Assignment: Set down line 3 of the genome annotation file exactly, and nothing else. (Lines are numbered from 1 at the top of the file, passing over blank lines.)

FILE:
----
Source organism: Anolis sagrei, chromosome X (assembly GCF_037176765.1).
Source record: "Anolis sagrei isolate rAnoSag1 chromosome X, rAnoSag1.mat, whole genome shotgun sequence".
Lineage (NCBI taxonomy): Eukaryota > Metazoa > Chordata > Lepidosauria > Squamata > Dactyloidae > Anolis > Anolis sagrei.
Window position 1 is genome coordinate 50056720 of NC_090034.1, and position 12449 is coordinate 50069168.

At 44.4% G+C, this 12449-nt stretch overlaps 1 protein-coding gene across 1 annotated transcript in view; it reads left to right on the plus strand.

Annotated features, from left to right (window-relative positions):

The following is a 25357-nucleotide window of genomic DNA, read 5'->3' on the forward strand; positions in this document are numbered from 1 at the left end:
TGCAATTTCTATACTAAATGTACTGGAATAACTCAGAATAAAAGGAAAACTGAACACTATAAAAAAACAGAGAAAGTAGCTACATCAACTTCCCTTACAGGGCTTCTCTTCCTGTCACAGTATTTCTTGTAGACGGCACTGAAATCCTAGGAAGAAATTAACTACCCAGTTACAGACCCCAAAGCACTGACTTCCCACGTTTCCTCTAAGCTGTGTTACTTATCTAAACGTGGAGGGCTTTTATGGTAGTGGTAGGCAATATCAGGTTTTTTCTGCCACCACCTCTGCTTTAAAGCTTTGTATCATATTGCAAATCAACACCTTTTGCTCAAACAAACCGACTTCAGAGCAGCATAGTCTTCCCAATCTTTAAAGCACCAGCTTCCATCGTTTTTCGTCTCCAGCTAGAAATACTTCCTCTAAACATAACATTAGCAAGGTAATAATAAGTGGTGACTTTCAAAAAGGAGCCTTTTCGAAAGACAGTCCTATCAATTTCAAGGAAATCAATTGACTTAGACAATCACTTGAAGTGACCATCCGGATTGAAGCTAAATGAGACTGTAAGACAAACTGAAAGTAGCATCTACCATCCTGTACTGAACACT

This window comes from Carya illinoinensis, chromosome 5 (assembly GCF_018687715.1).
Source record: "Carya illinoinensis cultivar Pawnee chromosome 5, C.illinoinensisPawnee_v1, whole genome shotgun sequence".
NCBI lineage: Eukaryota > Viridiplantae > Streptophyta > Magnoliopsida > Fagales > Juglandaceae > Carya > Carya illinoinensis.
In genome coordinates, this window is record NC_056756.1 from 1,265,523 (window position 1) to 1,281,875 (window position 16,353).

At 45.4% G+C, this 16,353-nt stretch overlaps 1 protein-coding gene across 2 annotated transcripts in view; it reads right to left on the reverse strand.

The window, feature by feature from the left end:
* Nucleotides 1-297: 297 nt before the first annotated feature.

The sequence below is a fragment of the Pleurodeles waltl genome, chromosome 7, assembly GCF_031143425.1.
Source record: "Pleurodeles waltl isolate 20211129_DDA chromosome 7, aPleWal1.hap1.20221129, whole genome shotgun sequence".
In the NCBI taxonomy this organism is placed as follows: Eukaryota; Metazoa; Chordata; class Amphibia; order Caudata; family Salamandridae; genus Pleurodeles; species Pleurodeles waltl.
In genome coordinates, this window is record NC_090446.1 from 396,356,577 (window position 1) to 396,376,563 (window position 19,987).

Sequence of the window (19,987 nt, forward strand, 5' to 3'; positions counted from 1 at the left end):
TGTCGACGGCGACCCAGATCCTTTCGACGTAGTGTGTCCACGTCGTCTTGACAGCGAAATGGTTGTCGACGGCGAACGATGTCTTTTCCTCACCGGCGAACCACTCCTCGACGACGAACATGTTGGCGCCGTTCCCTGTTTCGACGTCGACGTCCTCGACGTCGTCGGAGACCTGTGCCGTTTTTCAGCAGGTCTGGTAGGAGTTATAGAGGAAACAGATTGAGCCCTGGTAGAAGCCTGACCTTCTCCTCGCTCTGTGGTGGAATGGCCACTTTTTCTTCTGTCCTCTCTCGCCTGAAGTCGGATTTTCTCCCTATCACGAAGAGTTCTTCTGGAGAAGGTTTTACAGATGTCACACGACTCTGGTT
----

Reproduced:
Lineage (NCBI taxonomy): Eukaryota > Metazoa > Chordata > Lepidosauria > Squamata > Dactyloidae > Anolis > Anolis sagrei.